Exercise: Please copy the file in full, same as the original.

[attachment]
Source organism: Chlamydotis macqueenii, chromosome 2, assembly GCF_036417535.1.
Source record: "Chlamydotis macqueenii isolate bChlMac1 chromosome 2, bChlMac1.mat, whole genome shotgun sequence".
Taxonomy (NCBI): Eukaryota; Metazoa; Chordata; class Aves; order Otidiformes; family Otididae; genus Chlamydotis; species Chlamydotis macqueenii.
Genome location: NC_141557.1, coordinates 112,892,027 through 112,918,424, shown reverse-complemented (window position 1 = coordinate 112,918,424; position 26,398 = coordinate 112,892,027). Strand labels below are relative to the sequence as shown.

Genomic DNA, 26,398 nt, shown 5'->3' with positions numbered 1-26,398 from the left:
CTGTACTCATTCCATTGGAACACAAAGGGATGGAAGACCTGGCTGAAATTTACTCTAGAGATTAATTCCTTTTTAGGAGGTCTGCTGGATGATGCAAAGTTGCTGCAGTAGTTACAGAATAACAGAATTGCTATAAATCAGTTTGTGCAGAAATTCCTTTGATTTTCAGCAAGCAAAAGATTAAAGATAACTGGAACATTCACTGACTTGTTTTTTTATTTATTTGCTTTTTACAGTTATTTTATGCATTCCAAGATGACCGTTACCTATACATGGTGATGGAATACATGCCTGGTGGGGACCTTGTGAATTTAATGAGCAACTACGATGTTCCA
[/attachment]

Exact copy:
Source organism: Chlamydotis macqueenii, chromosome 2, assembly GCF_036417535.1.
Source record: "Chlamydotis macqueenii isolate bChlMac1 chromosome 2, bChlMac1.mat, whole genome shotgun sequence".
Taxonomy (NCBI): Eukaryota; Metazoa; Chordata; class Aves; order Otidiformes; family Otididae; genus Chlamydotis; species Chlamydotis macqueenii.
Genome location: NC_141557.1, coordinates 112,892,027 through 112,918,424, shown reverse-complemented (window position 1 = coordinate 112,918,424; position 26,398 = coordinate 112,892,027). Strand labels below are relative to the sequence as shown.

Genomic DNA, 26,398 nt, shown 5'->3' with positions numbered 1-26,398 from the left:
CTGTACTCATTCCATTGGAACACAAAGGGATGGAAGACCTGGCTGAAATTTACTCTAGAGATTAATTCCTTTTTAGGAGGTCTGCTGGATGATGCAAAGTTGCTGCAGTAGTTACAGAATAACAGAATTGCTATAAATCAGTTTGTGCAGAAATTCCTTTGATTTTCAGCAAGCAAAAGATTAAAGATAACTGGAACATTCACTGACTTGTTTTTTTATTTATTTGCTTTTTACAGTTATTTTATGCATTCCAAGATGACCGTTACCTATACATGGTGATGGAATACATGCCTGGTGGGGACCTTGTGAATTTAATGAGCAACTACGATGTTCCA